October 19, 2017 @ 11:35 pm

    You see "Let's" used that way in Japan too, e.g. NHK's "Let's! クライミング" (climbing). See http://www4.nhk.or.jp/lets-climbing/

  2. Laura Morland said,

    October 20, 2017 @ 2:46 am

    Fascinating post! I'm going to France for half the year, and I sincerely hope *not* to be able to report finding the same phenomenon happening there. (Although nearly every page of (French) ELLE Magazine has a word or two of English the ad copy.)

    I'm writing, though, because I'm amazed that the image shows a woman touching her fingers to her mouth while eating a sandwich. (Note: she's eating Western food along with the Western language.)

    Where I come from, making a movement that could be interpreted as licking one's fingers is considered to be bad table manners. It is not in China?

  3. Matt said,

    October 20, 2017 @ 3:40 am

    The Japanese "let's" Jim mentions is basically a calque of the hortative/volitional -(y)ō verb ending ("Kuraimingu shiyō!"). I wonder if this Chinese "Let's" was influenced by it? It's definitely very visible in Japan.

  4. Victor Mair said,

    October 20, 2017 @ 7:19 am

    @Laura Morland

    I had the same reaction as you to the woman touching her fingers to her mouth, with the added dimension of the hygienic aspects of her doing so.

  5. Coby Lubliner said,

    October 20, 2017 @ 8:09 am

    Two questions:
    How is "let's" meant to be pronounced?
    Can the ad be read in Cantonese as well?

  6. Dan Milton said,

    October 20, 2017 @ 9:44 am

    Would someone explain why Alipay is Zhifubao in Chinese?

  7. Dan said,

    October 20, 2017 @ 9:45 am

    So the "「支」己" is explicitly a pun on PayPal that locals are expected to pick up on? Or was that just your own translational flourish?

  8. Akito said,

    October 20, 2017 @ 10:41 am

    KFC has abandoned the promotional phrase "finger licking good", but it was widely used and it didn't come from China.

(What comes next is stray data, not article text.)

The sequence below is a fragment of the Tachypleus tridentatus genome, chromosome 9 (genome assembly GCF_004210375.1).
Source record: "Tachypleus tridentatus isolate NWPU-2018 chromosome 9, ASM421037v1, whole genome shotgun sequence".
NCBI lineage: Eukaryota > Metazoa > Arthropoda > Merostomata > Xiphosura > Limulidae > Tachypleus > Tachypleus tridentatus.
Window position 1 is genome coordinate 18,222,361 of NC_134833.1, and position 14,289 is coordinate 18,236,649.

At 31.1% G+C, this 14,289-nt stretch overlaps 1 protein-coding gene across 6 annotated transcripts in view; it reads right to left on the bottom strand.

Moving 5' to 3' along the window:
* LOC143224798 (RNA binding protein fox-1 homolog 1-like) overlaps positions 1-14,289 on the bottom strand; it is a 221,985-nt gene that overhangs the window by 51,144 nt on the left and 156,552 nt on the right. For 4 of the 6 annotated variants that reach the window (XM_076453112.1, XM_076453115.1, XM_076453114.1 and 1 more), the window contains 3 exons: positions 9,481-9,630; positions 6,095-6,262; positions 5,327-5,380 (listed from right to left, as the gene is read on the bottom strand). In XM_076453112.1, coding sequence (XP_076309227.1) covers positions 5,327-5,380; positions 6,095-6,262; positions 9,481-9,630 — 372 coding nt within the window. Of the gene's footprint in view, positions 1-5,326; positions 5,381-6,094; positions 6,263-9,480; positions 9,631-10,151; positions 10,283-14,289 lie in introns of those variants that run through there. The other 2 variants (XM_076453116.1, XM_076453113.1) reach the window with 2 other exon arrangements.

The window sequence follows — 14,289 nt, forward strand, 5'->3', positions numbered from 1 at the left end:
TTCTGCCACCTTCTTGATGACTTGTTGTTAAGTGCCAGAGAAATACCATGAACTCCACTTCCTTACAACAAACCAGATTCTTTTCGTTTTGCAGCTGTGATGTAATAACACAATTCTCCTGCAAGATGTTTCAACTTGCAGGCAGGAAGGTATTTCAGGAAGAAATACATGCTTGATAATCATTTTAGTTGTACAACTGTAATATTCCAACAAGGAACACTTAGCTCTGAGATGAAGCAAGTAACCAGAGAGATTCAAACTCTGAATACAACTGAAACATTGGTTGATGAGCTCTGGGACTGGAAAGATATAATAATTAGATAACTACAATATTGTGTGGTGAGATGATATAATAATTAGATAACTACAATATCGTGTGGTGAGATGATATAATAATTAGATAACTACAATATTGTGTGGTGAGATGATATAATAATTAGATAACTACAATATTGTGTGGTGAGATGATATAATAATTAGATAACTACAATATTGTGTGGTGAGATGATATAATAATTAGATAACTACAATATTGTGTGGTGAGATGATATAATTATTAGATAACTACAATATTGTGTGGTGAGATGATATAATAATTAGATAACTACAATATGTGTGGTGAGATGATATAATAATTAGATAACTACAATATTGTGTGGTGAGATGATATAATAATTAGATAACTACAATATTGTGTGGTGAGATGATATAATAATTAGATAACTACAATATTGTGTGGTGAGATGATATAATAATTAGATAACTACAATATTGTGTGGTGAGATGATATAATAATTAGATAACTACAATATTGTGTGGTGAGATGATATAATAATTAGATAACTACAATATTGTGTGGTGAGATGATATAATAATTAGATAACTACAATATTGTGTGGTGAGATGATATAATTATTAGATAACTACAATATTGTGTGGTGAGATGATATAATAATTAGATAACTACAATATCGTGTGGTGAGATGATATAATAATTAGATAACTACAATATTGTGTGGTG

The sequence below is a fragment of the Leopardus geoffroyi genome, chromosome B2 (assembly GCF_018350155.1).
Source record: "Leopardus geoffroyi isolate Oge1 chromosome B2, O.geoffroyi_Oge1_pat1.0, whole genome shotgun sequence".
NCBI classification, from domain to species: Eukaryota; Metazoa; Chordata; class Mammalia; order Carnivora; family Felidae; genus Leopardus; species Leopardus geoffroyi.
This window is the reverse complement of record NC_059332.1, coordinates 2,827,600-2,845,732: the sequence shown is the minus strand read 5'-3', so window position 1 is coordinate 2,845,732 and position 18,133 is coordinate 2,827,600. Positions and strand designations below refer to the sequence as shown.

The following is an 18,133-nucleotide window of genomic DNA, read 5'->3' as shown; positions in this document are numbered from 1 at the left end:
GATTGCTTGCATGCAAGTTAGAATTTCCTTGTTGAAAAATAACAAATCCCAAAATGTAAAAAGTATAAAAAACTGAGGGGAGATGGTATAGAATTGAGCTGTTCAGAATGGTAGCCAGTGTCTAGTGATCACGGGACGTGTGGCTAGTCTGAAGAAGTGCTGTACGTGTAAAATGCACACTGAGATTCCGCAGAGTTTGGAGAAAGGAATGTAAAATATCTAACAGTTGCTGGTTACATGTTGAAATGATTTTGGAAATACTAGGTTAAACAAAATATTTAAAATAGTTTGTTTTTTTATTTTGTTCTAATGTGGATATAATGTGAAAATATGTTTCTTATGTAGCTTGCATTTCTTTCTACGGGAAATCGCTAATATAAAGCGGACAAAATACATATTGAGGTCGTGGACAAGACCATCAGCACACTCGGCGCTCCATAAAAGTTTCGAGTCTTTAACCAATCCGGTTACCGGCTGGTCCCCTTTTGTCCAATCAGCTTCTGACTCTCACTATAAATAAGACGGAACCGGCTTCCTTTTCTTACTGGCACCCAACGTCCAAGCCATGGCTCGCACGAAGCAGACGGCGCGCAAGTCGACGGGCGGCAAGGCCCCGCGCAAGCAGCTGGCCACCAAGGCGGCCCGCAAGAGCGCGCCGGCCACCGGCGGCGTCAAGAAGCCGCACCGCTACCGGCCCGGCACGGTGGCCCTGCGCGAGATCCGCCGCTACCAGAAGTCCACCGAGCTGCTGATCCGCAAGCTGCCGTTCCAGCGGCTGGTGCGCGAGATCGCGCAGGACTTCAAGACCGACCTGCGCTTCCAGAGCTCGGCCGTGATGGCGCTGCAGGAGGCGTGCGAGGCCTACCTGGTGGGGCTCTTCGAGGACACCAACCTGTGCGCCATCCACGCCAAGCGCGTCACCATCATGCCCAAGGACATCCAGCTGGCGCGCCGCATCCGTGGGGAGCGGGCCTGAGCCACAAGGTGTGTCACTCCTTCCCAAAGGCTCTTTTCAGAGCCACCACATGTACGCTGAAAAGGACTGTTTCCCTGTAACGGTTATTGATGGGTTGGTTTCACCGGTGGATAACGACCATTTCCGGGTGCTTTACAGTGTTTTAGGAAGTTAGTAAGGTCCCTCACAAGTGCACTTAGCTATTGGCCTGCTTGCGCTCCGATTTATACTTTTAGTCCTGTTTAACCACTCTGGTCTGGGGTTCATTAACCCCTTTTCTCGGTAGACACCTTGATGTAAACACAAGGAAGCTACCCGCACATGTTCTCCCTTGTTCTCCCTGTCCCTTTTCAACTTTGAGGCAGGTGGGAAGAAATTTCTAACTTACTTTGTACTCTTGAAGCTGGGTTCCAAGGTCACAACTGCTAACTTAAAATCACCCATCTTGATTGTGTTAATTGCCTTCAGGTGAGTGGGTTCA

9. Kim said,

    October 20, 2017 @ 11:41 am

    @Dan
    Since「支」is bracketed, I, a Chinese, will know it has unusual meaning and 「支」己's pronunciation is as same as 知己(bosom friend) and the whole sentence looks like the common phrase from Wang Bo, thus I will interpret the words as "bosom friend for payment" or pay pal immediately(not PayPal though because we never thought PayPal's literal meaning).

    @Dan Milton
    Alipay probably comes from short of "payment method from(for?) Alibaba" like Apple Pay or Android Pay.
    Zhifubao consists of two terms: Zhifu(Payment) and Bao(treasure or good to something). Chinese recently like naming useful tools as XXbao, e.g. ChongDianBao(ChongDian = charging) which means portable charger.
    Therefore these 2 names are neither literally nor pronunciationally related.

    @Coby
    "Let's" still pronounces "Let's" in English.
    Yes, it can be read in Cantonese as well.

    @Victor and @Laura
    I think the girl licking her finger because left side of the ad says "I love eating but do not like suffering losses (literally eat losses).

    @Matt
    The -yo grammer basically means "let's". They are not translated word by word literally. Japanese just directly uses it (not even translate to katakana form). Could this classified as calque?